Let's consider some oft-ignored aspects of this program:
First, we may have come from a long line of pair bonders. A recent fossil find suggests that pair bonding could be the opposite of a superficial cultural phenomenon. The discovery of upright early human Ardipithecus (4.4 million years old) means that our line and the chimp line diverged long ago. Some researchers hypothesize that, because Ardipithecus males and females were about the same size, and the specimens do not have large, sharp canine teeth, it's possible that the fierce, often violent competition among males for females in heat that characterizes gorillas and chimpanzees was absent.
This could suggest that the males were beginning to enter into somewhat monogamous relationships with females—possibly devoting more time to carrying food (which would favor walking on two legs) and caring for their young than did earlier ancestors. See: Did Early Humans Start Walking for Sex? In short, promiscuous bonobo chimps, our nearest living relatives, are really not so close. As non-pair bonders, they may have little to teach us about contented love lives.
Second, a happy pair bond offers humans sensations of deep, health-promoting satisfaction. When researchers measure happiness factors, a contented pair bond registers as one of the most important determinants of happiness. This may be a function of our pair-bonder wiring. Research shows that warm, comforting touch between mates appears to be protective of health and longevity. "Increasing warm touch among couples has a beneficial influence on multiple stress-sensitive systems."
Affectionate contact between pair-bonding mates is apparently an exaptation of the same soothing contact that bonds infants and caregivers. Many popular articles emphasize that frequent orgasm benefits mates. Yet that assumption overlooks that we're wired to benefit from bonding and closeness themselves, quite apart from whether orgasm occurs. Clarity on this point can make staying in love more effortless than we thought.
Next we'll look at a vulnerability that may haunt pair bonders.
* [From Speaker Summary of talk by Larry Young, PhD entitled, "Neurobiology of Social Bonding and Monogamy"]
Prairie voles, like humans, are highly social and form long-lasting pair bonds between mates. This is in contrast to 95 percent of all mammalian species, which do not appear capable of forming long lasting social bonds between mates. Studies examining the brain and genetic mechanisms underlying pair bonding have revealed an important role for a few key chemicals in the brain in establishing social relationships. Oxytocin and vasopressin appear to focus the brain’s attention to the social signals in the environment. During pair bond formation, these chemicals interact with the brain’s reward system (e.g. dopamine) to establish an association between the social cues of the partner and the rewarding nature of mating. So why are some species capable of forming social bonds while others are not? Research comparing the brains of monogamous and non-monogamous species reveals that it is the location of the receptors that respond to oxytocin and vasopressin that determines whether an individual will be capable of bonding. For example, monogamous male prairie voles have high concentrations of vasopressin receptors in a ventral forebrain reward center that is also involved in addiction. Non-monogamous meadow voles lack receptors there. However, if receptors are inserted into this reward center in the non-monogamous meadow vole, these males suddenly develop the capacity to form bonds. These studies also suggest that pair bonding shares many of the same brain mechanisms as addiction. Genetic studies have revealed that DNA sequence variation in the gene encoding the vasopressin receptor affect the level of receptor expression in certain brain regions and predict the probability that the male will form a social bond with a female.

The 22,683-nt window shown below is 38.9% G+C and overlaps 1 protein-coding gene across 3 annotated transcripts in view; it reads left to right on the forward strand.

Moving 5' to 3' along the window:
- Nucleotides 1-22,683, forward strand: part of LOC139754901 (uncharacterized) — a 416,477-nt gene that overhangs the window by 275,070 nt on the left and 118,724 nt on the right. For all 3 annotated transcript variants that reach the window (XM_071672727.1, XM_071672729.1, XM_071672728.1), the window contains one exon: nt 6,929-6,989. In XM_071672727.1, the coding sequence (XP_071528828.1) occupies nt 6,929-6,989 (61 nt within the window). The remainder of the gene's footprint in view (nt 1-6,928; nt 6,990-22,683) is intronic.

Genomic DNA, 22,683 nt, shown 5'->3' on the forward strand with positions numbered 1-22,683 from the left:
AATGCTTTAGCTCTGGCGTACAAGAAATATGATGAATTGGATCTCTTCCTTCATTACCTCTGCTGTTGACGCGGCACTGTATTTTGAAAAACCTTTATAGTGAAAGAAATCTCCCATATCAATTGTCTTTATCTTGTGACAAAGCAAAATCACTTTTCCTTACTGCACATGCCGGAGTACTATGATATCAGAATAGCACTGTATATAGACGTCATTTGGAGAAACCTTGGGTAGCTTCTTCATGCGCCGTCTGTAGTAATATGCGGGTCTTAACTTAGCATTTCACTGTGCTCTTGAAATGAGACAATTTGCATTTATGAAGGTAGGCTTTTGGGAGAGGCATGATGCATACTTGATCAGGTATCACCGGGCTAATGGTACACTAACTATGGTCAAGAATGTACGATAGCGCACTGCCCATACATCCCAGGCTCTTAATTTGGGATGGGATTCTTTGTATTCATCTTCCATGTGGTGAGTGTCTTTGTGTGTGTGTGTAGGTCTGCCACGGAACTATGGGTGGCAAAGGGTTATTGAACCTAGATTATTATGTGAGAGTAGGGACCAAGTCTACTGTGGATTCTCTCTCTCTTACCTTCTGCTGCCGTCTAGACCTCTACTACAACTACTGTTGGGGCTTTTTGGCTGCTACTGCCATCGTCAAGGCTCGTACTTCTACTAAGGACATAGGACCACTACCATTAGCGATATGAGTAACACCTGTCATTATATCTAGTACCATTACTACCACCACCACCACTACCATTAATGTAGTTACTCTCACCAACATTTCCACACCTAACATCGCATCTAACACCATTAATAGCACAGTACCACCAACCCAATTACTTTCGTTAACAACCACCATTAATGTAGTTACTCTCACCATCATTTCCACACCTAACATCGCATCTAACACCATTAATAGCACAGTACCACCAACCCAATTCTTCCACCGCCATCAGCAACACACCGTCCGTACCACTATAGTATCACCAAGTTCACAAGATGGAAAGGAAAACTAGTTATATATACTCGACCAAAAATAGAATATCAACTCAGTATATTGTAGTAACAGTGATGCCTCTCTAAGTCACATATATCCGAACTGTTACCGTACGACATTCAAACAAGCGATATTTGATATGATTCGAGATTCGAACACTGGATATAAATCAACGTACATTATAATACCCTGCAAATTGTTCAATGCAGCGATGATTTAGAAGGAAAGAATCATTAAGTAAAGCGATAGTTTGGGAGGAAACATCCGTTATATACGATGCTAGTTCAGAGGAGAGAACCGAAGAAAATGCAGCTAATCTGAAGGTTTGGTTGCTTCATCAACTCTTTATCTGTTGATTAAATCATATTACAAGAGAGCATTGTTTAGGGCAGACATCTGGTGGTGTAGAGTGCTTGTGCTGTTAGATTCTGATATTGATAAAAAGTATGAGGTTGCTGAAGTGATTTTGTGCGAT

Recent studies in humans have revealed remarkable similarities in the roles of oxytocin and vasopressin in regulating social cognition and behavior in vole and man. Variation in the DNA sequence of the human vasopressin receptor gene has been associated with variation in measures of romantic relationship quality. In humans, intranasal delivery of oxytocin enhances trust, increases gaze to the eyes, increases empathy and enhances socially-reinforced learning. Indeed it appears that stimulating the oxytocin system in humans increases the attention to social cues in the environment....
- 2016 study: Prairie voles show human-like consoling [but non-pair-bonding voles do not]